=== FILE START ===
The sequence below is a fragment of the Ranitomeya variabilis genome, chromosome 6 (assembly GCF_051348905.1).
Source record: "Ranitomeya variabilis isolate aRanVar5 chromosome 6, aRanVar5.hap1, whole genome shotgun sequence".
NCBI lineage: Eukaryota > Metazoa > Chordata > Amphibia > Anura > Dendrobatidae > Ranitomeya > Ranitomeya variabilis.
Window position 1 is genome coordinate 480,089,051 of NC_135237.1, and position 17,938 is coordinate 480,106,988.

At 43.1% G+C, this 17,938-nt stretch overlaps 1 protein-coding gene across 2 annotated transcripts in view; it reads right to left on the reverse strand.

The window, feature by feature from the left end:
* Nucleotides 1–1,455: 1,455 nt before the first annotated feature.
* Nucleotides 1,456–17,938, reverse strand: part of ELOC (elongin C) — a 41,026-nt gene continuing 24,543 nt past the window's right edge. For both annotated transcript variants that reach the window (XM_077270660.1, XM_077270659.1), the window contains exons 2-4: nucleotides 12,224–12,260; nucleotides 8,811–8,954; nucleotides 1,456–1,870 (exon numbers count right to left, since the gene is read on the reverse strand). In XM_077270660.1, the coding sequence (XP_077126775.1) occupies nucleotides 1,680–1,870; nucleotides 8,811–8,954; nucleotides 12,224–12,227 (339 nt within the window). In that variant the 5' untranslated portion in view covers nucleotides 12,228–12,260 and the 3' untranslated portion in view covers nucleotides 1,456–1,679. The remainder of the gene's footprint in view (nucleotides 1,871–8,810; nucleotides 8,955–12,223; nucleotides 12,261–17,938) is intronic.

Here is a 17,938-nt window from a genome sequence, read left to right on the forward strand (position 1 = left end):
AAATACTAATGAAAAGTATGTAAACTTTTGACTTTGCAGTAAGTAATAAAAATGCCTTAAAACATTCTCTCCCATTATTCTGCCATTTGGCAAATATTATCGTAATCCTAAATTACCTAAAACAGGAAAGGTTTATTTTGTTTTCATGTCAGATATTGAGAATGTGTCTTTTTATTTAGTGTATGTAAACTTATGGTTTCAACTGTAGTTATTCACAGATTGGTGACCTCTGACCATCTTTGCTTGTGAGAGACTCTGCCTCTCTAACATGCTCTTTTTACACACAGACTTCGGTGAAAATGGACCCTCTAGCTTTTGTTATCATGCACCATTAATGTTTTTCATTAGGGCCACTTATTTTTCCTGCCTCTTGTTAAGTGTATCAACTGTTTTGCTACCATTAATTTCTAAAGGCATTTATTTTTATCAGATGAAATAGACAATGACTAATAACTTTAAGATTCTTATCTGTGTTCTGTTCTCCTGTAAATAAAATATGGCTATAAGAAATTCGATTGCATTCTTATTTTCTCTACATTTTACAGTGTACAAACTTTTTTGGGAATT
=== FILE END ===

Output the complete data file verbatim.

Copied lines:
The sequence below is a fragment of the Ranitomeya variabilis genome, chromosome 6 (assembly GCF_051348905.1).
Source record: "Ranitomeya variabilis isolate aRanVar5 chromosome 6, aRanVar5.hap1, whole genome shotgun sequence".
NCBI lineage: Eukaryota > Metazoa > Chordata > Amphibia > Anura > Dendrobatidae > Ranitomeya > Ranitomeya variabilis.
Window position 1 is genome coordinate 480,089,051 of NC_135237.1, and position 17,938 is coordinate 480,106,988.

At 43.1% G+C, this 17,938-nt stretch overlaps 1 protein-coding gene across 2 annotated transcripts in view; it reads right to left on the reverse strand.

The window, feature by feature from the left end:
* Nucleotides 1–1,455: 1,455 nt before the first annotated feature.
* Nucleotides 1,456–17,938, reverse strand: part of ELOC (elongin C) — a 41,026-nt gene continuing 24,543 nt past the window's right edge. For both annotated transcript variants that reach the window (XM_077270660.1, XM_077270659.1), the window contains exons 2-4: nucleotides 12,224–12,260; nucleotides 8,811–8,954; nucleotides 1,456–1,870 (exon numbers count right to left, since the gene is read on the reverse strand). In XM_077270660.1, the coding sequence (XP_077126775.1) occupies nucleotides 1,680–1,870; nucleotides 8,811–8,954; nucleotides 12,224–12,227 (339 nt within the window). In that variant the 5' untranslated portion in view covers nucleotides 12,228–12,260 and the 3' untranslated portion in view covers nucleotides 1,456–1,679. The remainder of the gene's footprint in view (nucleotides 1,871–8,810; nucleotides 8,955–12,223; nucleotides 12,261–17,938) is intronic.

Here is a 17,938-nt window from a genome sequence, read left to right on the forward strand (position 1 = left end):
AAATACTAATGAAAAGTATGTAAACTTTTGACTTTGCAGTAAGTAATAAAAATGCCTTAAAACATTCTCTCCCATTATTCTGCCATTTGGCAAATATTATCGTAATCCTAAATTACCTAAAACAGGAAAGGTTTATTTTGTTTTCATGTCAGATATTGAGAATGTGTCTTTTTATTTAGTGTATGTAAACTTATGGTTTCAACTGTAGTTATTCACAGATTGGTGACCTCTGACCATCTTTGCTTGTGAGAGACTCTGCCTCTCTAACATGCTCTTTTTACACACAGACTTCGGTGAAAATGGACCCTCTAGCTTTTGTTATCATGCACCATTAATGTTTTTCATTAGGGCCACTTATTTTTCCTGCCTCTTGTTAAGTGTATCAACTGTTTTGCTACCATTAATTTCTAAAGGCATTTATTTTTATCAGATGAAATAGACAATGACTAATAACTTTAAGATTCTTATCTGTGTTCTGTTCTCCTGTAAATAAAATATGGCTATAAGAAATTCGATTGCATTCTTATTTTCTCTACATTTTACAGTGTACAAACTTTTTTGGGAATT